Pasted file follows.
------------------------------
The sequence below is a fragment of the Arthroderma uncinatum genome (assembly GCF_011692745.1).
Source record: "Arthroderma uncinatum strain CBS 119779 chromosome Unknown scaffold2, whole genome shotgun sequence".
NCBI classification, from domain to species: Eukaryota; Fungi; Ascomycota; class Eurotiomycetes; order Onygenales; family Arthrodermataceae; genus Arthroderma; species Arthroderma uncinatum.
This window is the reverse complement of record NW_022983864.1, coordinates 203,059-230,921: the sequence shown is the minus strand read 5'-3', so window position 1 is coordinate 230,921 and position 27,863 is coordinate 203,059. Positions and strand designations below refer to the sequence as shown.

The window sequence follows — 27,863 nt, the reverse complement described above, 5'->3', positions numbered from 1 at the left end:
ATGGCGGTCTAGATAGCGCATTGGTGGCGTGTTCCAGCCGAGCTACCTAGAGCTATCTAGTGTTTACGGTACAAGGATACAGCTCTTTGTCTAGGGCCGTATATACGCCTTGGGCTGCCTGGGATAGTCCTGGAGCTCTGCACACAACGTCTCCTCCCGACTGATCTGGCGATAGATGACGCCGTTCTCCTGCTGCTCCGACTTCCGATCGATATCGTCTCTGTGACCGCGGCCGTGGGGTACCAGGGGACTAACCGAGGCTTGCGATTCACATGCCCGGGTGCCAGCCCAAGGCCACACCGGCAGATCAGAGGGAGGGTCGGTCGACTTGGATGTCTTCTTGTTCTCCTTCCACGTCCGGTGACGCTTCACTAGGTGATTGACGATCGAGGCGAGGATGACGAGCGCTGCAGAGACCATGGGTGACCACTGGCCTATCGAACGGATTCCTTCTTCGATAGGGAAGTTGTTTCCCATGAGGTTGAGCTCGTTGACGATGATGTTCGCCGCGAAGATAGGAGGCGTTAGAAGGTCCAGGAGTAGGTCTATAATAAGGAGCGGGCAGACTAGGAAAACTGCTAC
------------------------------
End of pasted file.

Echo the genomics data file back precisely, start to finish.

The sequence below is a fragment of the Arthroderma uncinatum genome (assembly GCF_011692745.1).
Source record: "Arthroderma uncinatum strain CBS 119779 chromosome Unknown scaffold2, whole genome shotgun sequence".
NCBI classification, from domain to species: Eukaryota; Fungi; Ascomycota; class Eurotiomycetes; order Onygenales; family Arthrodermataceae; genus Arthroderma; species Arthroderma uncinatum.
This window is the reverse complement of record NW_022983864.1, coordinates 203,059-230,921: the sequence shown is the minus strand read 5'-3', so window position 1 is coordinate 230,921 and position 27,863 is coordinate 203,059. Positions and strand designations below refer to the sequence as shown.

The window sequence follows — 27,863 nt, the reverse complement described above, 5'->3', positions numbered from 1 at the left end:
ATGGCGGTCTAGATAGCGCATTGGTGGCGTGTTCCAGCCGAGCTACCTAGAGCTATCTAGTGTTTACGGTACAAGGATACAGCTCTTTGTCTAGGGCCGTATATACGCCTTGGGCTGCCTGGGATAGTCCTGGAGCTCTGCACACAACGTCTCCTCCCGACTGATCTGGCGATAGATGACGCCGTTCTCCTGCTGCTCCGACTTCCGATCGATATCGTCTCTGTGACCGCGGCCGTGGGGTACCAGGGGACTAACCGAGGCTTGCGATTCACATGCCCGGGTGCCAGCCCAAGGCCACACCGGCAGATCAGAGGGAGGGTCGGTCGACTTGGATGTCTTCTTGTTCTCCTTCCACGTCCGGTGACGCTTCACTAGGTGATTGACGATCGAGGCGAGGATGACGAGCGCTGCAGAGACCATGGGTGACCACTGGCCTATCGAACGGATTCCTTCTTCGATAGGGAAGTTGTTTCCCATGAGGTTGAGCTCGTTGACGATGATGTTCGCCGCGAAGATAGGAGGCGTTAGAAGGTCCAGGAGTAGGTCTATAATAAGGAGCGGGCAGACTAGGAAAACTGCTAC